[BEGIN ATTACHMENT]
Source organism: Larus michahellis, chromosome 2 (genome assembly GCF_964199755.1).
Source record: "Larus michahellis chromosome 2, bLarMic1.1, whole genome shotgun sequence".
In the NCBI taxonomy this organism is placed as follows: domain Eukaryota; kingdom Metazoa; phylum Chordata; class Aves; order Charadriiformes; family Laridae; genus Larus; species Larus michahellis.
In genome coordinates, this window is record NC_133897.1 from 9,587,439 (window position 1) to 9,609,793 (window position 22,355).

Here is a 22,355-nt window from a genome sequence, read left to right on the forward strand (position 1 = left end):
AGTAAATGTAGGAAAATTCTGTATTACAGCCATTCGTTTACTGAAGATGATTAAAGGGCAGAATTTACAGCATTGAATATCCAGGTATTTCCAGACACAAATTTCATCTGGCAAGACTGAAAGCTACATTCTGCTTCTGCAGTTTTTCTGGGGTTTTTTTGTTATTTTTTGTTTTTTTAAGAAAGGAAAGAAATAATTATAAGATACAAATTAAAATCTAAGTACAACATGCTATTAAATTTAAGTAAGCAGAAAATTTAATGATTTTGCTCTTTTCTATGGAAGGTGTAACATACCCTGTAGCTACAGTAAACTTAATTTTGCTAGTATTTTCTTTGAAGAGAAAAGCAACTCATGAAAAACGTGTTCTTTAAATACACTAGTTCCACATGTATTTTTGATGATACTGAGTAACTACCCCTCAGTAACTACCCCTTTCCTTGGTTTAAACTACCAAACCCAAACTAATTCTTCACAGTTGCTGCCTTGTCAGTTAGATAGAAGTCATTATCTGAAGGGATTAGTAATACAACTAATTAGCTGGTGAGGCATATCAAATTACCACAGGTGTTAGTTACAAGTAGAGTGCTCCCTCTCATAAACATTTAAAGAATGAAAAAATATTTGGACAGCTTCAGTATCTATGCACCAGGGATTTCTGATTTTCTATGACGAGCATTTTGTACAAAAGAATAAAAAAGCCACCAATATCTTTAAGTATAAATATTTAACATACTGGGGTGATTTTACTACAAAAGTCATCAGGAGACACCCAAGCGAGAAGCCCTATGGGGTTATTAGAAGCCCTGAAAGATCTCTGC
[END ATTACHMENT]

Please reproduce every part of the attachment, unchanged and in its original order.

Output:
Source organism: Larus michahellis, chromosome 2 (genome assembly GCF_964199755.1).
Source record: "Larus michahellis chromosome 2, bLarMic1.1, whole genome shotgun sequence".
In the NCBI taxonomy this organism is placed as follows: domain Eukaryota; kingdom Metazoa; phylum Chordata; class Aves; order Charadriiformes; family Laridae; genus Larus; species Larus michahellis.
In genome coordinates, this window is record NC_133897.1 from 9,587,439 (window position 1) to 9,609,793 (window position 22,355).

Here is a 22,355-nt window from a genome sequence, read left to right on the forward strand (position 1 = left end):
AGTAAATGTAGGAAAATTCTGTATTACAGCCATTCGTTTACTGAAGATGATTAAAGGGCAGAATTTACAGCATTGAATATCCAGGTATTTCCAGACACAAATTTCATCTGGCAAGACTGAAAGCTACATTCTGCTTCTGCAGTTTTTCTGGGGTTTTTTTGTTATTTTTTGTTTTTTTAAGAAAGGAAAGAAATAATTATAAGATACAAATTAAAATCTAAGTACAACATGCTATTAAATTTAAGTAAGCAGAAAATTTAATGATTTTGCTCTTTTCTATGGAAGGTGTAACATACCCTGTAGCTACAGTAAACTTAATTTTGCTAGTATTTTCTTTGAAGAGAAAAGCAACTCATGAAAAACGTGTTCTTTAAATACACTAGTTCCACATGTATTTTTGATGATACTGAGTAACTACCCCTCAGTAACTACCCCTTTCCTTGGTTTAAACTACCAAACCCAAACTAATTCTTCACAGTTGCTGCCTTGTCAGTTAGATAGAAGTCATTATCTGAAGGGATTAGTAATACAACTAATTAGCTGGTGAGGCATATCAAATTACCACAGGTGTTAGTTACAAGTAGAGTGCTCCCTCTCATAAACATTTAAAGAATGAAAAAATATTTGGACAGCTTCAGTATCTATGCACCAGGGATTTCTGATTTTCTATGACGAGCATTTTGTACAAAAGAATAAAAAAGCCACCAATATCTTTAAGTATAAATATTTAACATACTGGGGTGATTTTACTACAAAAGTCATCAGGAGACACCCAAGCGAGAAGCCCTATGGGGTTATTAGAAGCCCTGAAAGATCTCTGC